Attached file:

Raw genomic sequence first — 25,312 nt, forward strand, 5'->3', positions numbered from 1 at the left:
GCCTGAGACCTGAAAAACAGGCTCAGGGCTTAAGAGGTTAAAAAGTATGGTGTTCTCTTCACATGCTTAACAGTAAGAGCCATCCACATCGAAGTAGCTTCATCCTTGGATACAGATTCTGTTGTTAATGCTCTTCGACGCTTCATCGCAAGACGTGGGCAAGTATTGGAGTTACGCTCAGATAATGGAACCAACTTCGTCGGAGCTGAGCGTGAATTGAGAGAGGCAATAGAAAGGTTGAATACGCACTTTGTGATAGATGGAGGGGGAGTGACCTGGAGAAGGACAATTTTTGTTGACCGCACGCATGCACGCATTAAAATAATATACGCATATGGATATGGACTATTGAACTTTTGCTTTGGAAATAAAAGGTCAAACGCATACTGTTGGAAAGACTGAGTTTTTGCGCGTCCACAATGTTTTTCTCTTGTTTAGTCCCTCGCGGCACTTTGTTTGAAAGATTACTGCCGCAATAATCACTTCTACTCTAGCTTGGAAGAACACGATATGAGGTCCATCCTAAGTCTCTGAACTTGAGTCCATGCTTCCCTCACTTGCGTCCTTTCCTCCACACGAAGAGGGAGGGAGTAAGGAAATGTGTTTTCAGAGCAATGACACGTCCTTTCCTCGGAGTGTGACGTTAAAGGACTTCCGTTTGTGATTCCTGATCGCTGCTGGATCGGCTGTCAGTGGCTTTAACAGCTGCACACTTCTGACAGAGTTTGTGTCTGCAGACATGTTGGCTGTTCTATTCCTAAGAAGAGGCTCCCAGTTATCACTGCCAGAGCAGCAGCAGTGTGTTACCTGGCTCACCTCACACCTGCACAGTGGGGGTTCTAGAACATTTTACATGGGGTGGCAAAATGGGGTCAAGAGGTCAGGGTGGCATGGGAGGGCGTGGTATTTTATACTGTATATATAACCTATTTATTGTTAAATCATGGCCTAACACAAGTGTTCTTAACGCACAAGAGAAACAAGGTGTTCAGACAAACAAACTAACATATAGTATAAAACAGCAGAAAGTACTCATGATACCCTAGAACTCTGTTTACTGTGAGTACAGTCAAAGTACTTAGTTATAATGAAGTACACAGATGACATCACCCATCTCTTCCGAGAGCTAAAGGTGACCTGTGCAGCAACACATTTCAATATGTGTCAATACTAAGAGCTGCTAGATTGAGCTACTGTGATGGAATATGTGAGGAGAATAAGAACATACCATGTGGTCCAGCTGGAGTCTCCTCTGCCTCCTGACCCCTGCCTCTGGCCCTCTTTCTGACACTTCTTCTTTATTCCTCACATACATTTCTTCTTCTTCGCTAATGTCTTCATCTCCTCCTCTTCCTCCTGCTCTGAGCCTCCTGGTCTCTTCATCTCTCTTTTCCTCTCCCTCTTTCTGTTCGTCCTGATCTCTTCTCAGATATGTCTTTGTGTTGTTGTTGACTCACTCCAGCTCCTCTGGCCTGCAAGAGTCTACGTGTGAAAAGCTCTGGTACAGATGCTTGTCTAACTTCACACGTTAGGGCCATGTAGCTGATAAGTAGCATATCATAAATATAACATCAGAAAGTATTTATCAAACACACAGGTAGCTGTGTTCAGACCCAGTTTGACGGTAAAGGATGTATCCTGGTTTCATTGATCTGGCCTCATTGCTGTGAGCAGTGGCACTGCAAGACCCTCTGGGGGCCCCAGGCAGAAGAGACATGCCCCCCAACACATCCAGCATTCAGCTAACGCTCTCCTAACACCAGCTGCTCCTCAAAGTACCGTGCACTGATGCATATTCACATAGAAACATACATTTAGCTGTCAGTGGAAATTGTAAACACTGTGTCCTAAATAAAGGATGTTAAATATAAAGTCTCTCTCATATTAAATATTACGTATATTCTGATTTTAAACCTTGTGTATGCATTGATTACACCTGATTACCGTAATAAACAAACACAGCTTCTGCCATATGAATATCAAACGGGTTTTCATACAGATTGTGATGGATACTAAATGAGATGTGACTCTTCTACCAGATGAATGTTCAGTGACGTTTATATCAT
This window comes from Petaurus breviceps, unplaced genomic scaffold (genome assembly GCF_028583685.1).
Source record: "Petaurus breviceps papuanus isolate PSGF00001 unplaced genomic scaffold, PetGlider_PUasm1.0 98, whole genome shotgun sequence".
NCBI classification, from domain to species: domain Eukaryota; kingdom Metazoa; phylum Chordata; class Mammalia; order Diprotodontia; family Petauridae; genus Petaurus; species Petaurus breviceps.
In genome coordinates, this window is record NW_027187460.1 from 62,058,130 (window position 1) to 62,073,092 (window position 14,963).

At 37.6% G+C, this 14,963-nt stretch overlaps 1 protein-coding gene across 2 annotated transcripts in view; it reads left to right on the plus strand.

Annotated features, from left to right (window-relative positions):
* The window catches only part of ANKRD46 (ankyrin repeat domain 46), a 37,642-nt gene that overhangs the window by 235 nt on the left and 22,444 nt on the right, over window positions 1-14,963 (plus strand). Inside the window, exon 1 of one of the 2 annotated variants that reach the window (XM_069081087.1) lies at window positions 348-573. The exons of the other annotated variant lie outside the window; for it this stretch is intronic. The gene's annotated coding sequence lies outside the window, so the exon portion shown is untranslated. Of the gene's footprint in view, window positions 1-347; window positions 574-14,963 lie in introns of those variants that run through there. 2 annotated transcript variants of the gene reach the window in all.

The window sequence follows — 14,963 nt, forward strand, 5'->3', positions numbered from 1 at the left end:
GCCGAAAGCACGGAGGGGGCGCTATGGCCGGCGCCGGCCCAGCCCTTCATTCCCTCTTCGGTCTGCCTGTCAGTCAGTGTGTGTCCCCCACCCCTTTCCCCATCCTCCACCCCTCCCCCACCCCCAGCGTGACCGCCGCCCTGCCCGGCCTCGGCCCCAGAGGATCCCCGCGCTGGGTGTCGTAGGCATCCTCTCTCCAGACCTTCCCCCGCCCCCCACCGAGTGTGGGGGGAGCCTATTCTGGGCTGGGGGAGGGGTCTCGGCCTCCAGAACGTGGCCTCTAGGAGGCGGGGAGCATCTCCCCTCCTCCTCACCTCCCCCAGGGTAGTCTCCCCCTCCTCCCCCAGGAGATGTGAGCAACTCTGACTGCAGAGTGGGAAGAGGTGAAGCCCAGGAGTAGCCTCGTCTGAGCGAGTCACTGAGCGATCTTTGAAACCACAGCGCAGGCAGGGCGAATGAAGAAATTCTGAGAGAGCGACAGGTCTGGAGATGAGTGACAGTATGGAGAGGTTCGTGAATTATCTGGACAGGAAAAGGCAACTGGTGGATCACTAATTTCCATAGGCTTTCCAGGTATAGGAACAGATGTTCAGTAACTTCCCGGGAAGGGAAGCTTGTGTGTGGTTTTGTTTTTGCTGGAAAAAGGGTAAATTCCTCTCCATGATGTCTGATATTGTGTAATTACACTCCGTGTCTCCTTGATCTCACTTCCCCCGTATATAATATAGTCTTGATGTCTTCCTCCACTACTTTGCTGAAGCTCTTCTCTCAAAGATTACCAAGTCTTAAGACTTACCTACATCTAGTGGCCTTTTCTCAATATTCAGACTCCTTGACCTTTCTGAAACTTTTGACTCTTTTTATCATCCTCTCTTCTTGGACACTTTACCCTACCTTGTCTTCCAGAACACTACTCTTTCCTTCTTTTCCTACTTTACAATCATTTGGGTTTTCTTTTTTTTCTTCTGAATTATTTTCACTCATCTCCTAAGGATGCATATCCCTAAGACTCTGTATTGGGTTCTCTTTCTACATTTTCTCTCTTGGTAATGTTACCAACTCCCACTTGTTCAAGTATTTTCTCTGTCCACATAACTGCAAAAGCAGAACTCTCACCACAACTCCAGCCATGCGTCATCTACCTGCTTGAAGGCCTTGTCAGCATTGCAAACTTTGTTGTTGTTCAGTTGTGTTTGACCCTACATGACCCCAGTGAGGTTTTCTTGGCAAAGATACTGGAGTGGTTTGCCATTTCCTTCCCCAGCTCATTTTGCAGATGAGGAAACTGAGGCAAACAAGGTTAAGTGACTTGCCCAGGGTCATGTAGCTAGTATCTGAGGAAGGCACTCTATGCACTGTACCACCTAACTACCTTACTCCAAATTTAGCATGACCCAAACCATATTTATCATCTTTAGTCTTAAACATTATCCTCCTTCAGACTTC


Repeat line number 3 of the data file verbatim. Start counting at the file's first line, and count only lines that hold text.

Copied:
This window comes from Petaurus breviceps, unplaced genomic scaffold (genome assembly GCF_028583685.1).